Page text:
INSPIRATION - A Herb-Infused Styled Shoot at Gaynes Park, Captured by Cristina Rossi Photography
INSPIRATION - A Herb-Infused Styled Shoot at Gaynes Park, Captured by Cristina Rossi Photography...
Published on: 1st May 2019
3rd May 2019
Plastic creeps into so many areas of our lives and weddings are definitely no exception. Prevention is much better than cure when it comes to having an ethical plastic free wedding so I’ll give you tips for where it may be lurking and what to do instead.
Lately, I’ve taken to referring to polyester/nylon/acrylic/synthetic fibres as plastic, because that’s what they are. If we start to name these things as what they really are, we can start to identify that a wedding dress made from polyester is the ultimate in single use plastic. This one’s big, we worry about a single use plastic bottle or straw and yet clothe ourselves in masses of the stuff. Watch out for the term satin, it only refers to a texture and I have met brides who were disappointed to find that their silky dress was actually made of polyester. Some things like tulle/net are nearly all synthetic these days, so if you want to puff out that skirt find a second hand underskirt to use instead. Without getting ridiculously technical here, intensively farmed crops are all linked to fossil fuels too as fertilizers are derived from oil. Enough about the bad stuff...what’s the good stuff? Pre-loved fabrics of all kinds are a great starting point. This may be in the form of a complete second hand dress or it may be a case of upcycling something you already have or using materials already in circulation to design a new dress. When I’m not making Ocean Waste dresses I make my designs from upcycled luxurious materials so the style can be every bit as glamorous as with new materials. In terms of new fabrics the most ethical ones are organic cotton, linen, hemp and organic peace silk.
Wedding styles obviously vary immensely from a bring your own food party in a field to a 6 course meal in a manor. If you are using a venue or caterer then ask the questions, check that the table linen, plates, glasses are all plastic free and reusable and that there are no straws. If you are doing it yourself then there are many different styles of crockery available these days: you don’t have to like rose buds on white china. If you really do want more of a picnic style then think bamboo rather than plastic for picnic style items. If you’re on a tight budget you could even ask around your friends to see who has what.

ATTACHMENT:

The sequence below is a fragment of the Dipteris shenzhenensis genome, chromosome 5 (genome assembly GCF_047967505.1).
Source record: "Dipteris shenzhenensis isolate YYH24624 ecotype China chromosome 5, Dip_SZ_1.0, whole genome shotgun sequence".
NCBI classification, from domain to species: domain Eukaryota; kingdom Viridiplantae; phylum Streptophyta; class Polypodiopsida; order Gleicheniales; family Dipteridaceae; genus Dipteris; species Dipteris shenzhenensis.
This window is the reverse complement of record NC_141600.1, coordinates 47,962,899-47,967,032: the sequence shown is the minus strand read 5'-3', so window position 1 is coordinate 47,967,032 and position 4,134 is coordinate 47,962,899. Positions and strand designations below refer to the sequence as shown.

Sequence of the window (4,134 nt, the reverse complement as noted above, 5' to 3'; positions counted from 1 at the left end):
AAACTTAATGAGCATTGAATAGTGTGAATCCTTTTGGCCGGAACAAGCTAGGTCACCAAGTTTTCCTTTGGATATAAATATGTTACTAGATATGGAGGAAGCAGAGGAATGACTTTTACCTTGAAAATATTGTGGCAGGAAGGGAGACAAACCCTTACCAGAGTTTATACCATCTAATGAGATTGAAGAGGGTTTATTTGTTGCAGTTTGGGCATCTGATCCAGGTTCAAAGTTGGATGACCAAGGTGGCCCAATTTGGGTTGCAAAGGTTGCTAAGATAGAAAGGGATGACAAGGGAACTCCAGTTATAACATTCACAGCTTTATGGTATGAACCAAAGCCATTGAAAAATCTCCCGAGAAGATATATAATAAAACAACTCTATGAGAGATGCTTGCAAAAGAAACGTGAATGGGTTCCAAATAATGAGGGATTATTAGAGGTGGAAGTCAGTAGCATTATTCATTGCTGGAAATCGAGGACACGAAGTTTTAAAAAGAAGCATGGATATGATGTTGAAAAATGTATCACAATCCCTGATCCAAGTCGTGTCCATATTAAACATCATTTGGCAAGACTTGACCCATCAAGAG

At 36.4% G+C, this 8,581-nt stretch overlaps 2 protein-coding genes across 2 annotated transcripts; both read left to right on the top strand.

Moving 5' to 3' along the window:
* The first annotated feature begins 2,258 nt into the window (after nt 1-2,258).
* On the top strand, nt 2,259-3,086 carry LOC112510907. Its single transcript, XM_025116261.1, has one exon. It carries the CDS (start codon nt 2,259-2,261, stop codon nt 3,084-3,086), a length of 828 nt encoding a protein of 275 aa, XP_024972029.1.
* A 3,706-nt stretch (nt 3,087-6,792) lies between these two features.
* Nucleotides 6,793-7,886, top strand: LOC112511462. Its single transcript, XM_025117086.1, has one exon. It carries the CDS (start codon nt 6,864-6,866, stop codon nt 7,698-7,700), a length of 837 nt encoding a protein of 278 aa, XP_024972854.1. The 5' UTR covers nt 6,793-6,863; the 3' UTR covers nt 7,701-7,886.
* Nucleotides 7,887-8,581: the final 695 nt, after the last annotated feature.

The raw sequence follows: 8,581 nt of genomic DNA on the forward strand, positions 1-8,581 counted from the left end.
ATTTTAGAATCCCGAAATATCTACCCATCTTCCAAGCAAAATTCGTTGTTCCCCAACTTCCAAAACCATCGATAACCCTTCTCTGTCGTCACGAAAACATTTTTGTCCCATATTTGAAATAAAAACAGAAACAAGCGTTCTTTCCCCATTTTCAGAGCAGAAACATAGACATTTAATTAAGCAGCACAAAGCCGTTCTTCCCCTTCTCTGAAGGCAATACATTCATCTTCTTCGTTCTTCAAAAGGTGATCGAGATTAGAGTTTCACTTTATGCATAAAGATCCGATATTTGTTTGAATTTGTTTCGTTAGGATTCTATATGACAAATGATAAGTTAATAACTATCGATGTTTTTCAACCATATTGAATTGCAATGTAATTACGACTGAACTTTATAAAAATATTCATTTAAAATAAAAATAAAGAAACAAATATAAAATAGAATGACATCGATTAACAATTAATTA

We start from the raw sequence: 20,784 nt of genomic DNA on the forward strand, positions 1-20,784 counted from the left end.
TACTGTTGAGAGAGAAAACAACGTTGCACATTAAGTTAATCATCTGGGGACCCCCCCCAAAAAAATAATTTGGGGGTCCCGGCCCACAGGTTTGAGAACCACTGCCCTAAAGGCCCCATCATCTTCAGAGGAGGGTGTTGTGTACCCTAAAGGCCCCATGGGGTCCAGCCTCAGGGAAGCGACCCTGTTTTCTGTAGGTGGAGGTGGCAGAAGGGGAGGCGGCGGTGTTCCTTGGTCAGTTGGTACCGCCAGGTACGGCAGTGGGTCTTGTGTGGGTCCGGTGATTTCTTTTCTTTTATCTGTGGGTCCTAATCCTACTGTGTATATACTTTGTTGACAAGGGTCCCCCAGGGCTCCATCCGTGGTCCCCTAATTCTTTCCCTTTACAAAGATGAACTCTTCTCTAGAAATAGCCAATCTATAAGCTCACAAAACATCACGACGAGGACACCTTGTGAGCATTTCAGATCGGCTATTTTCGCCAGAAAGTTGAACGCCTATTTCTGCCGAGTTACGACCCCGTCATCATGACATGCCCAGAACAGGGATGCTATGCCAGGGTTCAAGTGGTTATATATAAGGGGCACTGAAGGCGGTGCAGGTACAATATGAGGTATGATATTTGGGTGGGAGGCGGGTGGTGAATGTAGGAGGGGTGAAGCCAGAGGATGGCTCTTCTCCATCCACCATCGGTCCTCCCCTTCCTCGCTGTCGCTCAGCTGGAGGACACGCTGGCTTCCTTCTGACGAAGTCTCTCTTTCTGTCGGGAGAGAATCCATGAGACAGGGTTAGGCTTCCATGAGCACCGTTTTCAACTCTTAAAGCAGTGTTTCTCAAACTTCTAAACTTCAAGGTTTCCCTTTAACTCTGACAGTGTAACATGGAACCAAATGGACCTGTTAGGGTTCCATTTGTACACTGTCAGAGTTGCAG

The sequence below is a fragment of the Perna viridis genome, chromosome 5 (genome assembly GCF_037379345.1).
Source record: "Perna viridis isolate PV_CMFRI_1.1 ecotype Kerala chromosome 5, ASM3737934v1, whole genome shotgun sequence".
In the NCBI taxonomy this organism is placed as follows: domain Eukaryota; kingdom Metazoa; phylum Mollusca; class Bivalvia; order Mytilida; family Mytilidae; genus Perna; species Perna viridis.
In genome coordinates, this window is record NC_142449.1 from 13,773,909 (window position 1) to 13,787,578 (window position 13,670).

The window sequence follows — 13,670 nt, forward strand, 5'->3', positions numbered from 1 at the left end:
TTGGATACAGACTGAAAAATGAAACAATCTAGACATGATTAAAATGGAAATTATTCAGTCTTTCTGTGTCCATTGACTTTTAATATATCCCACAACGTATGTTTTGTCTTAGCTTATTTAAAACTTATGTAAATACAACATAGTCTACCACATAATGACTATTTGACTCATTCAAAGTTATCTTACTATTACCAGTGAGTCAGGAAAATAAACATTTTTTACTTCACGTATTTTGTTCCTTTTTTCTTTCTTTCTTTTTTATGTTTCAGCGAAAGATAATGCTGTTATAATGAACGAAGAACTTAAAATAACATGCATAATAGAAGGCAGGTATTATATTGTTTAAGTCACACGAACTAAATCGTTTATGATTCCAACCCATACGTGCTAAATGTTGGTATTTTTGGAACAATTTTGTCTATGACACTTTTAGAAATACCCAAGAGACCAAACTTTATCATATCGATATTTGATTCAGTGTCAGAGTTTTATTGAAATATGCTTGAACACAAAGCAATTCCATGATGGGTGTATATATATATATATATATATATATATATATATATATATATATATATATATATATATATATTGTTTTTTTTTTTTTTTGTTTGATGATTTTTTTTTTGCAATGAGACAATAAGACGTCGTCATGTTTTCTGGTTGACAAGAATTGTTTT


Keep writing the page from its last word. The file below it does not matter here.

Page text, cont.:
Water is worth thinking about in advance. Can you have access to tap water, with lovely slices of cucumber or lemon? Gone are the days when you need to have bottled water on every table. Glasses are an issue for some places, so again if the real thing isn’t possible think bamboo, or vegware.
I’m going to say it. Foil balloons are single use plastic. Foil confetti is single use plastic. Don’t use it. Simple. (Oh and latex balloons are even worse in the environment if they are released as burst to look like jellyfish). So many things are really beautiful and not plastic: dried real petals, glassware, flowers and greenery, upcycled or organic fabric bunting, wooden anything, sculptures. New ribbons are usually polyester so look for specialist suppliers or make your own from tearing up strips of natural fabric. Favourite things I’ve seen decorating venues: giant paper flowers, bunting made from packs of cards and even money (back in the day when that was paper not plastic!).
Having a wedding is a bit like having a baby, in that if you don’t tell people that you don’t want plastic, you’ll get it anyway. Fruit or Nut trees for you or elsewhere in the World is one of the great things to get for gifts as Reforestation is one of the key things we can do to help revive our Planet alongside stopping doing all the damaging stuff.
The most beautiful and fun weddings I have been a part of were all close to plastic free or zero waste weddings. The thing they all had in common is that their guests were on board for the start and that is probably the most important thing to do after you’ve decided that you want a low impact wedding, is tell everyone the why and the how and then your wedding will be sending out a ripple of love for Nature as well as for each other on the day.